MONTREAL – It’s now been a year or more since economists began forecasting a slowdown, and maybe a slump, in the Canadian housing market, but thus far there are only marginal signs that it’s happening.
Is this a good thing? Maybe not.
Whether you’re an optimist or a pessimist, there really is a wide range of agreement that home prices are somewhat overdone in this country. If that’s true, than it stands to reason that the longer prices rise, the more chance we have of a significant downturn.
Referring to the prospects for future price moves, Scotiabank economist Adrienne Warren said Wednesday that “we were in the relatively flat camp about six months ago, but since then the picture has changed.”
Now, she and her colleagues believe, a slowing global economy and Canada’s tightened mortgage lending rules have dimmed the outlook significantly. They’re calling for a drop of roughly 10 per cent in average home prices over the next two or three years.
This, of course, is just one view. Some other analysts are less worried. Royal Bank economist Paul Ferley remains comfortable with that institution’s prediction that home prices will be roughly flat next year.
Typically, an overvalued housing market comes back into balance gradually, with prices remaining about flat while incomes rise enough to make homes more affordable.
But once the overvaluation goes beyond a certain point – especially if there’s some trigger, such as a big jump in interest rates or a recession that squeezes employment and incomes – it is, indeed, possible to have a significant drop.
Housing, Warren said, “is an asset that can sometimes have big movements, and there’s a lot of emotion in real estate markets.”
And even though her bank’s view has moved to the more pessimistic end of the spectrum over the last several months, Warren stresses that she’s not predicting anything like the housing bust seen in the U.S.
This exceptional disaster has lasted six years, brought a collapse of more than 30 per cent in the average price of a U.S. home and greatly worsened the severity and length of that country’s economic downturn.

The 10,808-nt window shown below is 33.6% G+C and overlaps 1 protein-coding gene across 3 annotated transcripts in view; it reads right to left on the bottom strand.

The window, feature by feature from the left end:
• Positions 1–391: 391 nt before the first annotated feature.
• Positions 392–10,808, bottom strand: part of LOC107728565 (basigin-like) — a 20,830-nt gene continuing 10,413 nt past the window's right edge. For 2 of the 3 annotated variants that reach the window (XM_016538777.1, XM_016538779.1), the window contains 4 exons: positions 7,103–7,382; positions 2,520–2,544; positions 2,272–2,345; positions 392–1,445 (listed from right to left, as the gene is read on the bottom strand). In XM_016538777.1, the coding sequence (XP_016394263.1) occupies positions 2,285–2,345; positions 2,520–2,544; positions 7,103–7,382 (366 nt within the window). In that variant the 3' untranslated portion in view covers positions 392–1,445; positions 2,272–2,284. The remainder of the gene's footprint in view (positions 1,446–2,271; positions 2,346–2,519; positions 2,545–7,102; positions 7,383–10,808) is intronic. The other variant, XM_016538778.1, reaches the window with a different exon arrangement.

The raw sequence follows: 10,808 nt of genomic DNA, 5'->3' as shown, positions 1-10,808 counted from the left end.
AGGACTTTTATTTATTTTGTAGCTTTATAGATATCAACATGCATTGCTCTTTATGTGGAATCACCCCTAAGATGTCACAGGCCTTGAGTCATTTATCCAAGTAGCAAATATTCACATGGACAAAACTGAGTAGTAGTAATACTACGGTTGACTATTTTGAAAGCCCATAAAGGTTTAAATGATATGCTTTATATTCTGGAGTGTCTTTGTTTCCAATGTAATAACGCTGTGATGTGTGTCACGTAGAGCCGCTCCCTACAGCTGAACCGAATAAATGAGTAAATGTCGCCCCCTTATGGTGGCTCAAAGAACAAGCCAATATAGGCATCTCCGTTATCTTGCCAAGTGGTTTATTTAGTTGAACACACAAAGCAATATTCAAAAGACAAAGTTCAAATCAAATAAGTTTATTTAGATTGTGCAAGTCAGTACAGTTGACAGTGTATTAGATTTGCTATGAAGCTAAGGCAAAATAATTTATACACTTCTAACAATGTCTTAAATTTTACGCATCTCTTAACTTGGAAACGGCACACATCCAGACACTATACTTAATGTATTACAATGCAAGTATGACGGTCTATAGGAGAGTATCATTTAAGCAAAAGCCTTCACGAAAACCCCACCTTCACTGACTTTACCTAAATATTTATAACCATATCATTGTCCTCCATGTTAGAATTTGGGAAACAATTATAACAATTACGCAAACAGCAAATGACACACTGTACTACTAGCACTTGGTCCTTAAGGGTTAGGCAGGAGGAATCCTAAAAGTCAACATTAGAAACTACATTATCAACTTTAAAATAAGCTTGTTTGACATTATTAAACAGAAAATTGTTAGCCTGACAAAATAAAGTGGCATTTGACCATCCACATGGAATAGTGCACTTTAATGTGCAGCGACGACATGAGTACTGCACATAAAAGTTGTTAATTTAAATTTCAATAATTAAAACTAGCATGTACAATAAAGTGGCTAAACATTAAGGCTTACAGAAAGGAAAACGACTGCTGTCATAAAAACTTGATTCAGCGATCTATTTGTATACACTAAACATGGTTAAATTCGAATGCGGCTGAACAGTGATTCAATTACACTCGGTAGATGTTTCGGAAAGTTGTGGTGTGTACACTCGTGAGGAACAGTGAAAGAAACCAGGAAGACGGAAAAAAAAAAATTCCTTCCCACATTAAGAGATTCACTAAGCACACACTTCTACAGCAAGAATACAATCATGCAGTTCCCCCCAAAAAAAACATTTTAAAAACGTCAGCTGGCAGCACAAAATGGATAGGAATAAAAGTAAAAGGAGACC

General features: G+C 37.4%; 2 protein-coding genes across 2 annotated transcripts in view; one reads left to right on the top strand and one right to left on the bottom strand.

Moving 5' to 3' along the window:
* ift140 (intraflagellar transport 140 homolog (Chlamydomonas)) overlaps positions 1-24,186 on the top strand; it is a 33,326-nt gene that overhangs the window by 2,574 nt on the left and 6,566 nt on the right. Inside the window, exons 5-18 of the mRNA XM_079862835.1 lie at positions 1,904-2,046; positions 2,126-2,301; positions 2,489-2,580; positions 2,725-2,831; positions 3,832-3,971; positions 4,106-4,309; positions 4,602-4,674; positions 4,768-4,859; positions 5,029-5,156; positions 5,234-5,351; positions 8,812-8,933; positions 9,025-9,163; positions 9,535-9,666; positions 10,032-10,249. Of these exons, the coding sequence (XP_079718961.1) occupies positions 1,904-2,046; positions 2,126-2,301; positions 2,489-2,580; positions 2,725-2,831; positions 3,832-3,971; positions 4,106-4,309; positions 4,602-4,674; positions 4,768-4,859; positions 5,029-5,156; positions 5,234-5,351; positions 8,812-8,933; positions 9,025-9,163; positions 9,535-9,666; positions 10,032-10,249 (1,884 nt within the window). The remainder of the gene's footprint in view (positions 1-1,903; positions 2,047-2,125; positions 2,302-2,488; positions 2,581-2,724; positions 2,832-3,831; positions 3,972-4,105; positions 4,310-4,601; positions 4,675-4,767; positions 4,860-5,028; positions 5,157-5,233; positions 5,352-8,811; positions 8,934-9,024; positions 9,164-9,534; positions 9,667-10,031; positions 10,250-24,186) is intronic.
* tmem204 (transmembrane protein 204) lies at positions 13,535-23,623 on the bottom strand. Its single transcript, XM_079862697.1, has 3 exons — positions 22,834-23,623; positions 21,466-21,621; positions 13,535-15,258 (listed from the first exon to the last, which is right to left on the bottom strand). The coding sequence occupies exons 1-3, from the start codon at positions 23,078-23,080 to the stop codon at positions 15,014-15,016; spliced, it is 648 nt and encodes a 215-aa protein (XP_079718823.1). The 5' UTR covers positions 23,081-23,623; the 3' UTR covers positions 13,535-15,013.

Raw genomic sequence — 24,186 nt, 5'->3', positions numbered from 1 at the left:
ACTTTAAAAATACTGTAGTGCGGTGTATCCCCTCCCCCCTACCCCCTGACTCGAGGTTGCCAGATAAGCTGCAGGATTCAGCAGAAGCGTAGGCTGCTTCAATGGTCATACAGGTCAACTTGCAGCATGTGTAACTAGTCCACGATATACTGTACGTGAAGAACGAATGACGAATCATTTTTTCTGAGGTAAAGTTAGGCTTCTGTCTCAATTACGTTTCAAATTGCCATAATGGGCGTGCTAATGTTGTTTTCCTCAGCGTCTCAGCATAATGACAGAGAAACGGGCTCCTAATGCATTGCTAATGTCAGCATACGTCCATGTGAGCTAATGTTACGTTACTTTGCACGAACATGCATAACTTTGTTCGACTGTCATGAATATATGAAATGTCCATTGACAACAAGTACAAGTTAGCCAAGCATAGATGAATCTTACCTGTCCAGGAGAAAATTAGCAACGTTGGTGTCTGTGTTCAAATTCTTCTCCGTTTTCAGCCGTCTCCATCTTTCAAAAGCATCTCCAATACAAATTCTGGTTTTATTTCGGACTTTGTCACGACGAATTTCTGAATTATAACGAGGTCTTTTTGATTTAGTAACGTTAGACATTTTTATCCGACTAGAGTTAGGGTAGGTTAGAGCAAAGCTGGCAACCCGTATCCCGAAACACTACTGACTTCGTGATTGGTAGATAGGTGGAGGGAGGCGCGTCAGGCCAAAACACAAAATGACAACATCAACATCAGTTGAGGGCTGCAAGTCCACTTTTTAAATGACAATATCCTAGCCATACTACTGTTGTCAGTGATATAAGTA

Indeed, there’s no recession at all in the outlook from Warren and her Scotiabank colleagues, just rather weak Canadian economic growth next year of 1.8 per cent. Unemployment could actually edge down a bit from today’s 7.2 per cent, she said.
One reason for this is that the Canadian housing slump, if it happens, is likely to be concentrated in two very high-priced markets: Toronto and Vancouver.
There’s a pretty good chance that if there really is a 10-per-cent drop in Canada’s average home price, this average will be made up of bigger drops in these two cities and relative stability elsewhere.
“The rest of the market is relatively balanced and healthier. With the slowing in housing demand, its price trend should be more or less flat to moderate declines,” Warren said.
With about 75 per cent of the housing market remaining healthy, the odds of a serious economic shock remain small, particularly since Canada’s mortgage lenders haven’t permitted most homeowners to become seriously overextended. Homeowner equity in this country averages 67 per cent, for instance, far above the 41 per cent average south of the border.
Indeed, the housing market could hold up significantly better than the Scotiabank analysis predicts, depending partly on how the larger economy performs.
A key reason why the Royal Bank’s home-price forecast is more optimistic is that its economic forecast is more upbeat. Rather than the sluggish 1.8-per-cent growth expected next year by Scotiabank, the Royal’s Ferley anticipates a healthier 2.4 per cent pace. Even the Royal, however, warns that markets like Toronto and Vancouver look somewhat vulnerable.
However, these markets are now showing substantial cooling, which could help them correct with less distress.